Saturday, April 9, 2005

The frontier and papacy meet, and smile

Words of praise ring around the world for Pope John Paul II following his death on April 2. Both secular and religious authorities around the world are celebrating the life of Karol Wojtyla, the birth name of the late Roman Bishop. It is not surprising that all official voices are celebrating his life, since ours is a culture that praises nearly everyone from a safe distance. And there is no safer distance than in the grave. Days before, some of the same sources who decried the Pope's stance on the Terry Schiavo case are even now praising him for a life of peace-making and moral leadership.

Setting that cultural shift aside for a moment, I've noticed another interesting feature of today's religious landscape. Somewhere along the way, the conservative Protestant church began to set aside centuries' long animosity toward the papacy and have been talking in some positive tones about the Roman Catholic church for some time.

This is no small achievement. In seminary, I read about the massive fear and paranoia surrounding the mysterious, powerful, and world-spanning Catholic church. Some of this paranoia was perpetuated and sacramentalized by both liberal and conservative Protestant churches throughout the fledgling United States. By turns, they believed the Catholic church was a secret society a la Da Vinci Code ready to assume power on earth and bring about the apocalypse. Their anti-Catholic propaganda would be amusing to read if it wasn't tied to people's actual fears.

Later in American church history, the liberal mainline churches, having ejected much traditional thought about nearly everything once considered Christian, began to extend open hands toward the Catholic church in hopes of reaching some sort of relative consensus, but eventually could not, since the Catholic church remained rigid on certain things, such as sexual morality and biblical authority. While the liberal mainline continued to lose steam in America, a new consortium of conservative cross-denominational groups was on the rise, the so-called fundamentalists. Arising out of a frontier movement of simple faith and powerful polemical preaching, these fiery preachers typically continued in their anti-Catholic paranoia, putting Roman Catholics in the same category as Hindus and Animists.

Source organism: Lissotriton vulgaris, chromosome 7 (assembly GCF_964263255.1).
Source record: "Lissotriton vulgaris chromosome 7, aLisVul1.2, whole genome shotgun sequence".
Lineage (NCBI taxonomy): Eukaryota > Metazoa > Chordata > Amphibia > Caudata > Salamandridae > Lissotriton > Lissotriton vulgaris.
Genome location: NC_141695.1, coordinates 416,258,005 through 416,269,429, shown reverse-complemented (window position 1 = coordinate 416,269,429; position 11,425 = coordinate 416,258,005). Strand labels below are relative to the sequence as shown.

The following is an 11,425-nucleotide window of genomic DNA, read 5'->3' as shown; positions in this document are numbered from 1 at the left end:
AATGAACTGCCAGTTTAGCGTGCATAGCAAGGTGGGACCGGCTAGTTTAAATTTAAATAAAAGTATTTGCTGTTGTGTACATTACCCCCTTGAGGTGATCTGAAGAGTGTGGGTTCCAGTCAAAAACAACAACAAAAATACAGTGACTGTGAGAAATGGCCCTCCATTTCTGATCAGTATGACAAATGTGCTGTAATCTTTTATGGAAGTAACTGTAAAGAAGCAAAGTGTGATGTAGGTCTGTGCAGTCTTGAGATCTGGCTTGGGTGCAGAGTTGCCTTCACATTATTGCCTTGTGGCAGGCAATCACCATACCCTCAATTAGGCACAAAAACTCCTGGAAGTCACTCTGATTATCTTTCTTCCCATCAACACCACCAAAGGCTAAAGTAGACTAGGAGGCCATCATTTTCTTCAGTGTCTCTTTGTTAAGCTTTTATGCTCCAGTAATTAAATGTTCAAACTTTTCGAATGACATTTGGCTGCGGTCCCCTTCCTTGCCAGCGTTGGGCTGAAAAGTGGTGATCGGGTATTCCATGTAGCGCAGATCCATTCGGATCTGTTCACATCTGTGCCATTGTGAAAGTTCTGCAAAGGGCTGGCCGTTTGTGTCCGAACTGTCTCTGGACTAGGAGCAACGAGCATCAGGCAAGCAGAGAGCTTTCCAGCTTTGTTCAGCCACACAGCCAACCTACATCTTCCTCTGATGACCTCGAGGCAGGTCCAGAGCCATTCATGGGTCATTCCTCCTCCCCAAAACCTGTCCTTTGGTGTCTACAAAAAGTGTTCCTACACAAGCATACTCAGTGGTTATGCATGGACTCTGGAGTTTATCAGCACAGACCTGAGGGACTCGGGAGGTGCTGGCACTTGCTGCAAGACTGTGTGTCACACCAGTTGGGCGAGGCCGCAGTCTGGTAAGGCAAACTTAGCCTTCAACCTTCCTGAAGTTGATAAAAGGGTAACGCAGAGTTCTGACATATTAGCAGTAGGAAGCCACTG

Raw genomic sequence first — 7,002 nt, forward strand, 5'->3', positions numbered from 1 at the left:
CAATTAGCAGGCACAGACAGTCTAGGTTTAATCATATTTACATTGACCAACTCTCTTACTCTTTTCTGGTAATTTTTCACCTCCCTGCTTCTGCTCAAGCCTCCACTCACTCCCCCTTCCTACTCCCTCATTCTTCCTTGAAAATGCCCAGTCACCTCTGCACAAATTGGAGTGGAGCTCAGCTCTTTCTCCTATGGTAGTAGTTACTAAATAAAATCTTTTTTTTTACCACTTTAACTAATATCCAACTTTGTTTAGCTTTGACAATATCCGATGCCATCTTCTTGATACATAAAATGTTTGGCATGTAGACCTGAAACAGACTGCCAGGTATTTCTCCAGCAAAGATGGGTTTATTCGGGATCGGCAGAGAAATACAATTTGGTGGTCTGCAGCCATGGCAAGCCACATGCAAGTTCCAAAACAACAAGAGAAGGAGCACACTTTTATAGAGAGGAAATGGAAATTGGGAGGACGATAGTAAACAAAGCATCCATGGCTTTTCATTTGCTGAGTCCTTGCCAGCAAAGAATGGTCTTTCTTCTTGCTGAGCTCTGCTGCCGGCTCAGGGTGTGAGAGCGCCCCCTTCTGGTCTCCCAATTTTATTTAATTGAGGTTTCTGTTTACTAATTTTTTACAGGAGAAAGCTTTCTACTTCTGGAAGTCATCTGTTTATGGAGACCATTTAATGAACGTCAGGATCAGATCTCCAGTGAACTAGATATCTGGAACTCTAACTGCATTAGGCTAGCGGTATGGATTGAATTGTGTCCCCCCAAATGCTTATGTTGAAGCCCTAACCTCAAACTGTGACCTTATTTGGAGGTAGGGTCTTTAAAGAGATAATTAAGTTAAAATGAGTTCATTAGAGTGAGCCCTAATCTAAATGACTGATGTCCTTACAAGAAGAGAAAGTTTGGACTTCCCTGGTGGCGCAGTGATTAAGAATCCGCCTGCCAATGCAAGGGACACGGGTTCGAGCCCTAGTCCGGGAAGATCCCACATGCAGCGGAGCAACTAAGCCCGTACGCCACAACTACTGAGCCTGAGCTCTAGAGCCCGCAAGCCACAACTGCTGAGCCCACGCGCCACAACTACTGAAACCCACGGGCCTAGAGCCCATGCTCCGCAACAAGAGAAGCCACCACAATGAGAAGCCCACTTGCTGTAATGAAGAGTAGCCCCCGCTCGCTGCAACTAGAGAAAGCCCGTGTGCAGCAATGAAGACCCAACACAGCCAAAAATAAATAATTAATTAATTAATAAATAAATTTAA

Now, in our post-Christian world, things seemed to have changed somewhere along the way. Evangelicals, a somewhat rebirthed fundamentalist movement in American Christianity, have come to appreciate aspects of the Catholic church. There is even an intriguingly titled group called Evangelicals and Catholics Together. In the very Evangelical publication Christianity Today, we find numerous positive statements of Catholicism's traditions, theology, and personality, not least expressed in treatments of the life of Pope John Paul II. It would seem the frontier-descended evangelicals and the medieval papacy have met on the field, and smiled at one another. Not that they have resolved their differences, not by a long shot! But the sneer of suspicion is gone.

I wonder what the future holds for the rift torn in Christendom by the nailing of 95 offenses to the Wittenberg door in 1517. What will become of the seemingly insurmountable differences in theology, practice, and tradition? What counsels will the next Pope have for the Protestant church? What words will be spoken of the Roman Church by the descendants of America's frontier preachers? Only time will tell.

By the way, here is a link to an informative article outlining potential successors to the Roman Throne.

1 comment:

Dwayne Hilty said...

Deep thoughts. I share your same seminary experience in finding a history rich with religious battles between Catholics and Protestants. I'm personally very glad that both "sides" are slowly able to find common talking points, and I think it will make a highly important statement to the world. Differences, obviously, will not simply be glossed over, but commong talking points (Jesus) will and should be valued to begin the dialogue.